CONTENT AND TRIGGER WARNING: police brutality, police violence, strong language
On Sunday, August 2, 2020, people gathered at Mill Hollow Park in Cottonwood Heights, Utah for the weekly “Dance Dance for Revolution” march. These marches take place every Sunday at different locations around Salt Lake City and surrounding areas. One can enjoy singing, dancing, water guns, and chanting for social justice at these rallies and people of all ages are invited to attend. It is not unusual to find small children at this event, and the march on August 2, 2020 was no exception. Children joined their parents, friends, and neighbors to fight against police brutality. Unfortunately, those children soon became witnesses and victims of police brutality.
Officers from the Cottonwood Heights Police Department and other police departments in the greater Salt Lake City area surrounded the demonstration only minutes after the music began and the people started marching down a residential street near Mill Hollow Park. The march was brought to a sudden stop when officers began their planned attack on demonstrators.
Shouts from police officers commanding protestors to get out of the street and onto the sidewalks could be heard over the sound of music coming from the march. Demonstrators split, some going to the sidewalk on the left side of the street and others going to the sidewalk on the right side of the street while cops marched down the center of the street with zip tie handcuffs in hand. Only a short moment later, the attacks by police officers started.
Officers began handcuffing protestors, beating them with batons, and spraying them with pepper spray all at once. In a Facebook Live video, one officer is seen body-slamming a protestor to the ground in a nearby driveway as another officer sprays protestors directly in the face with pepper spray in order to prevent them from rescuing the victim. It wasn’t long before cops began carting away protestors in handcuffs and loading them into patrol cars. Two of the protestors that were severely assaulted and arrested were the brother and father of the late Zane James, a 19-year-old murdered by the Cottonwood Heights Police Department in 2018. As the brother of Zane James was taken away in handcuffs, he asked officers, “Will you shoot me in the back like you did my brother?” Soon after, Zane’s father shouted, “My son is dead! My son is dead!” as police aggressively pushed him toward a patrol car after arresting him. Cottonwood Heights City Councilwoman Tali Bruce, who was present at the march, went live on Facebook to inform the public of the injuries she personally suffered and witnessed other people suffering at the hands of the police at the march. She speaks of watching Zane’s father being brutalized by police before they arrested him. In total, eight protestors were arrested at the march.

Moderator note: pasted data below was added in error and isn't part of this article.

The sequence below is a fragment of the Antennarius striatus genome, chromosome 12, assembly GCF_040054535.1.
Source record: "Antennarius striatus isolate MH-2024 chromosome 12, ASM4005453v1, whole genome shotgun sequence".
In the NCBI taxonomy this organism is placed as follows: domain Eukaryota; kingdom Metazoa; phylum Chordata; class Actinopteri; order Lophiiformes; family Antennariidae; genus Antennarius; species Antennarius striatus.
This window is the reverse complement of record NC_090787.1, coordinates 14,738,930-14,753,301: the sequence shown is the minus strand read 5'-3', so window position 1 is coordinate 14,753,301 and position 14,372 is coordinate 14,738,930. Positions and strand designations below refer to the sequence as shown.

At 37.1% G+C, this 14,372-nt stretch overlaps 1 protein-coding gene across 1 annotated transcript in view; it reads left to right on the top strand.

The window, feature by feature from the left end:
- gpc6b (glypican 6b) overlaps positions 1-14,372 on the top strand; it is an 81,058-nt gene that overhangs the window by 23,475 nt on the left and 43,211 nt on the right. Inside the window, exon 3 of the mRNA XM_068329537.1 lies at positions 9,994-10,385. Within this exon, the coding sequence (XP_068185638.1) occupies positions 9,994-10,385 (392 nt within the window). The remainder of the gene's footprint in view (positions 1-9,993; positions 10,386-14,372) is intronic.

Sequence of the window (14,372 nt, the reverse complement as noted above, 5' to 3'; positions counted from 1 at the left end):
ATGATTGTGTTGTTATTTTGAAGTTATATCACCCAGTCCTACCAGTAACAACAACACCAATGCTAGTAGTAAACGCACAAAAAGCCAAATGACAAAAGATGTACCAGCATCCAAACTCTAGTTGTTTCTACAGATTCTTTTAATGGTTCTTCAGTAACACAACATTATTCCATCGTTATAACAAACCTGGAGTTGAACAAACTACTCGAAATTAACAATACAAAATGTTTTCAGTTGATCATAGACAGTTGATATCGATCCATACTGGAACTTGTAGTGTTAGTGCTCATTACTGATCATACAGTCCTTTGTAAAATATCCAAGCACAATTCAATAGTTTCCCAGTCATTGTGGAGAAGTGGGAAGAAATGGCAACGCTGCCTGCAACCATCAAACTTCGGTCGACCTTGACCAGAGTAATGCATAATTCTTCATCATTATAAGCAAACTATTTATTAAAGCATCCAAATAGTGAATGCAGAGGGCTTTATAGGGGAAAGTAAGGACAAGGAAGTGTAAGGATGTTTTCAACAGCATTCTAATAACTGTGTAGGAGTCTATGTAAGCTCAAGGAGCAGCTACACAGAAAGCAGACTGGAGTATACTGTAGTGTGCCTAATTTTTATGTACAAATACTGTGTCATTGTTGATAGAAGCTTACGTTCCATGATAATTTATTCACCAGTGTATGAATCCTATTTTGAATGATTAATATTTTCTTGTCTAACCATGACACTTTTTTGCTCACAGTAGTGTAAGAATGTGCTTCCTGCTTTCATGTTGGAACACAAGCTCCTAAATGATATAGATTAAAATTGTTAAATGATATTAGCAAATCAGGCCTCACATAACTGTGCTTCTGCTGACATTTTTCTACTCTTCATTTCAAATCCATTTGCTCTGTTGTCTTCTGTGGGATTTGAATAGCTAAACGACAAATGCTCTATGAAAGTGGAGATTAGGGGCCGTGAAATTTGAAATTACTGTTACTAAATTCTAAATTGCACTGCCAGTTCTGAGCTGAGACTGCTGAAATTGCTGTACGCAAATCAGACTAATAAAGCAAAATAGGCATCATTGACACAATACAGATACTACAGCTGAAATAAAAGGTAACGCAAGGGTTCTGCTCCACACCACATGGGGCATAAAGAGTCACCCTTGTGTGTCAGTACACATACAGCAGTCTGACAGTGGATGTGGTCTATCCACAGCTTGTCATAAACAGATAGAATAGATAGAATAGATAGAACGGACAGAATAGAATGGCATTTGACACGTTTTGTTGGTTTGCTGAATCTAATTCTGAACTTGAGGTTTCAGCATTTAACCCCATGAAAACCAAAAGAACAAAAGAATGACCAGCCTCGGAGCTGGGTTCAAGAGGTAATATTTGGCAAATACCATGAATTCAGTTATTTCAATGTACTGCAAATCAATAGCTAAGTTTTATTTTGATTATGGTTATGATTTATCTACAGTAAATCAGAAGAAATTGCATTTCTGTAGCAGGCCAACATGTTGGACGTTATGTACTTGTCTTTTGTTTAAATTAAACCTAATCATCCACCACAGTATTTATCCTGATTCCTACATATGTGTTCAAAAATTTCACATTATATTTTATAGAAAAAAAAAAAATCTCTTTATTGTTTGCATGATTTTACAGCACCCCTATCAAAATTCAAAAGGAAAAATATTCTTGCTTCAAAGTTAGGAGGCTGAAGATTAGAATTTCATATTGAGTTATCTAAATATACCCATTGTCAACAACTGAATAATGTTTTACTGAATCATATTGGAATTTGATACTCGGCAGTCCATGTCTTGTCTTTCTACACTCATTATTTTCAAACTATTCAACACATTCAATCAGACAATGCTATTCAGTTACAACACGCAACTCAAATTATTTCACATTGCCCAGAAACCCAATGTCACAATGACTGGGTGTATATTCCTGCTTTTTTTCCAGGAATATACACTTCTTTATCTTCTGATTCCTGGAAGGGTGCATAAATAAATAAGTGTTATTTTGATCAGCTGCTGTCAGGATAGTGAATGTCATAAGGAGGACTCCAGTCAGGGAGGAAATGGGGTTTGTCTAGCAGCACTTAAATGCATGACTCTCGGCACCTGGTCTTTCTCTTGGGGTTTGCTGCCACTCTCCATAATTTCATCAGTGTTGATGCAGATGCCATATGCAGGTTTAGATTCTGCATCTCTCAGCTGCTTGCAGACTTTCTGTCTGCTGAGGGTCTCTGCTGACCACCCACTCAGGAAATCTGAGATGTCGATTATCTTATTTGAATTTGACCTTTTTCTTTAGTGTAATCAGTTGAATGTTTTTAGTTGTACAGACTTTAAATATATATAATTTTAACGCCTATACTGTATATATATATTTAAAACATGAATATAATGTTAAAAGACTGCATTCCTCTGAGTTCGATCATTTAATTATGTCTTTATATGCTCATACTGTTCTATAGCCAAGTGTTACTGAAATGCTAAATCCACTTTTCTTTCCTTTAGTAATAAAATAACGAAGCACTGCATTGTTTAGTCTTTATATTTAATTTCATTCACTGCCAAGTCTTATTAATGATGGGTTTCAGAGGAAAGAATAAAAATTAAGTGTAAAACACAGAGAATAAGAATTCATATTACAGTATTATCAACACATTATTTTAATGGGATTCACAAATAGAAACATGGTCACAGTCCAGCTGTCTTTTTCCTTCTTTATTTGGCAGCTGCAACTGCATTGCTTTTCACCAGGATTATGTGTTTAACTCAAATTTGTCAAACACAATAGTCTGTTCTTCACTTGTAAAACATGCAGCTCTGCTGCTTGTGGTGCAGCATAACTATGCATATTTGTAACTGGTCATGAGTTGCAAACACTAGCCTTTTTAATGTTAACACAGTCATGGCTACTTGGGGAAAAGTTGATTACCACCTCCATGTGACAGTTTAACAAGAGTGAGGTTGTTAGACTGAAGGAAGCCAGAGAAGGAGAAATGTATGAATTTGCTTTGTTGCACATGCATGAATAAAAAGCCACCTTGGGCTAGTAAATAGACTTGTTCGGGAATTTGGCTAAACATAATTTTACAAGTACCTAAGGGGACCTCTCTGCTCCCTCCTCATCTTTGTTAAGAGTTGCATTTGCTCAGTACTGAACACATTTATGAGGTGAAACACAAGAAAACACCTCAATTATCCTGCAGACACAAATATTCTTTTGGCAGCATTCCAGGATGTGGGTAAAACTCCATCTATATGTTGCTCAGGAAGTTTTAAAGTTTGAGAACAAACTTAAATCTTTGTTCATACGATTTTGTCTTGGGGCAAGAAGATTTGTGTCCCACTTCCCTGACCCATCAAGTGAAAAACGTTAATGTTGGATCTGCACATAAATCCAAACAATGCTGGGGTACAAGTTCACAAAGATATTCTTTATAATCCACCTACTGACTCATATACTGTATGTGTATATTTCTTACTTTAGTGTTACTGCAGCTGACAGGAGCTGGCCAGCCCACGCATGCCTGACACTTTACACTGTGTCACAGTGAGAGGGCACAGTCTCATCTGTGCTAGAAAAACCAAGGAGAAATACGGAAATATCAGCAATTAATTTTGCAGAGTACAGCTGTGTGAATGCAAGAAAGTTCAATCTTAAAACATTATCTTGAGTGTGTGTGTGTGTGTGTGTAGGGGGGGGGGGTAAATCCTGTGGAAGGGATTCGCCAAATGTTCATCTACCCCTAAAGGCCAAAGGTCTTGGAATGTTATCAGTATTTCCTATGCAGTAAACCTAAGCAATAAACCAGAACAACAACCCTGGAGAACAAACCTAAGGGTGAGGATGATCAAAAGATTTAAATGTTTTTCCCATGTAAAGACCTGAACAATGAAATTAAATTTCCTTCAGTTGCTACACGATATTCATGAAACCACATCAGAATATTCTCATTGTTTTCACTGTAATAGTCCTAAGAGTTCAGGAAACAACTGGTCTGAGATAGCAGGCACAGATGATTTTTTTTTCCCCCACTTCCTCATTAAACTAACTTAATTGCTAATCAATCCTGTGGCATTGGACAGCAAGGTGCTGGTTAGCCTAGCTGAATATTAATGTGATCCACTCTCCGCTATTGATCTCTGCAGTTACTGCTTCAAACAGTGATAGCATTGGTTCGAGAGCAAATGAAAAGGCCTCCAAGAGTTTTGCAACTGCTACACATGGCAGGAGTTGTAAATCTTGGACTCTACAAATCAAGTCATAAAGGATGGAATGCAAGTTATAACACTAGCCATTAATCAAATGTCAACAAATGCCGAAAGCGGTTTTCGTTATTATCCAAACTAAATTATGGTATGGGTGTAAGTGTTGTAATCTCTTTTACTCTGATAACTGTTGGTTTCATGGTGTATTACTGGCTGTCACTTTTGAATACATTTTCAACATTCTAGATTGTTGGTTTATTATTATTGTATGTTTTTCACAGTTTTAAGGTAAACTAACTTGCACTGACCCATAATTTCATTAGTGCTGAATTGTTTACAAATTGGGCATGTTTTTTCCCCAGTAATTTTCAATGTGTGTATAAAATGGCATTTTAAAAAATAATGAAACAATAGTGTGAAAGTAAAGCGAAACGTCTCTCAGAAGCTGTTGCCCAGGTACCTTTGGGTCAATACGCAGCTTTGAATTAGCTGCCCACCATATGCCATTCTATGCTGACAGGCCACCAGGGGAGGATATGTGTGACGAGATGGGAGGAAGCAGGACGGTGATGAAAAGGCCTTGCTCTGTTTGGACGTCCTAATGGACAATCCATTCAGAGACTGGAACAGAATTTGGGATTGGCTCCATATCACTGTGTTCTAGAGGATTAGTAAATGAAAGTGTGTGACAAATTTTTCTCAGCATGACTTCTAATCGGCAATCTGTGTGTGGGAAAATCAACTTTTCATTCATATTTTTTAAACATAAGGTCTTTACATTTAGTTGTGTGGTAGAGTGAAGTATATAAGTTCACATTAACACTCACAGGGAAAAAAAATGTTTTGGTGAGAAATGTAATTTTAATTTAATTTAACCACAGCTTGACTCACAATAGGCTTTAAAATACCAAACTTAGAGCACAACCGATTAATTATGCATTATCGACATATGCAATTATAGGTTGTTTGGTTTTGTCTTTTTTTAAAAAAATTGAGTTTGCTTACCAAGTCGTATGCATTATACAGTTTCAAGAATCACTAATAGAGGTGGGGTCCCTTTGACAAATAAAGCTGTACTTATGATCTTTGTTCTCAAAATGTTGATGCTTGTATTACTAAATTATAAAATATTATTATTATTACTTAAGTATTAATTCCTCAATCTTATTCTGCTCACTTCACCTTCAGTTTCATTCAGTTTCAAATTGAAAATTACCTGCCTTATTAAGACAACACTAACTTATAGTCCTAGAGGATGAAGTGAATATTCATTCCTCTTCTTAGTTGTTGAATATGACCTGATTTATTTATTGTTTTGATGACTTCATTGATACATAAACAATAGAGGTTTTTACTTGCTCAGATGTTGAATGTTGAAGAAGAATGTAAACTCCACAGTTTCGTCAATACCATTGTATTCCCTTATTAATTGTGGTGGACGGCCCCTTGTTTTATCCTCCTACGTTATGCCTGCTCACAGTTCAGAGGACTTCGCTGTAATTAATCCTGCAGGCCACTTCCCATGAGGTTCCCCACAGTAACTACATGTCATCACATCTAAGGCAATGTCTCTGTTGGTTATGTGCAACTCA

Not only were people taken into custody, but vehicles were as well. Multiple tow trucks accompanied the squadron of cop cars in order to impound vehicles that were driving along with the crowd during the march. As a result of vehicles being impounded, protestors were left stranded near Mill Hollow Park.
The Cottonwood Heights Police Department was not the only police department present at this march. The Sandy City Police Department, West Jordan Police Department, Salt Lake City Police Department, Murray Police Department, and the Unified Police Department of Greater Salt Lake (which is a police department that “serves many Salt Lake County cities and communities” and utilizes various “police services such as SWAT, forensics, records, and dispatch under one organization”) were also present. Many officers were dressed in full riot gear including shields, helmets, and rubber bullet guns. Cop cars from at least six different departments lined the street in both directions. The amount of officers that showed up to the demonstration far outnumbered the amount of protestors.
It is clear that this event on Sunday, August 2, 2020 in Salt Lake City, Utah would have remained peaceful had law enforcement not arrived and incited violence. The First Amendment rights of freedom of speech and freedom of assembly were grossly violated by the multiple police departments present at this event. This demonstration created to speak out against police brutality in Utah becomes yet another example of police brutality in Utah.
Many videos of this “Dance Dance for Revolution” march and the police brutality that occurred can be found on Facebook. Go to the Facebook page @justiceforbernardo to watch the videos from this event as well as other videos showing instances of police brutality in the greater Salt Lake City area.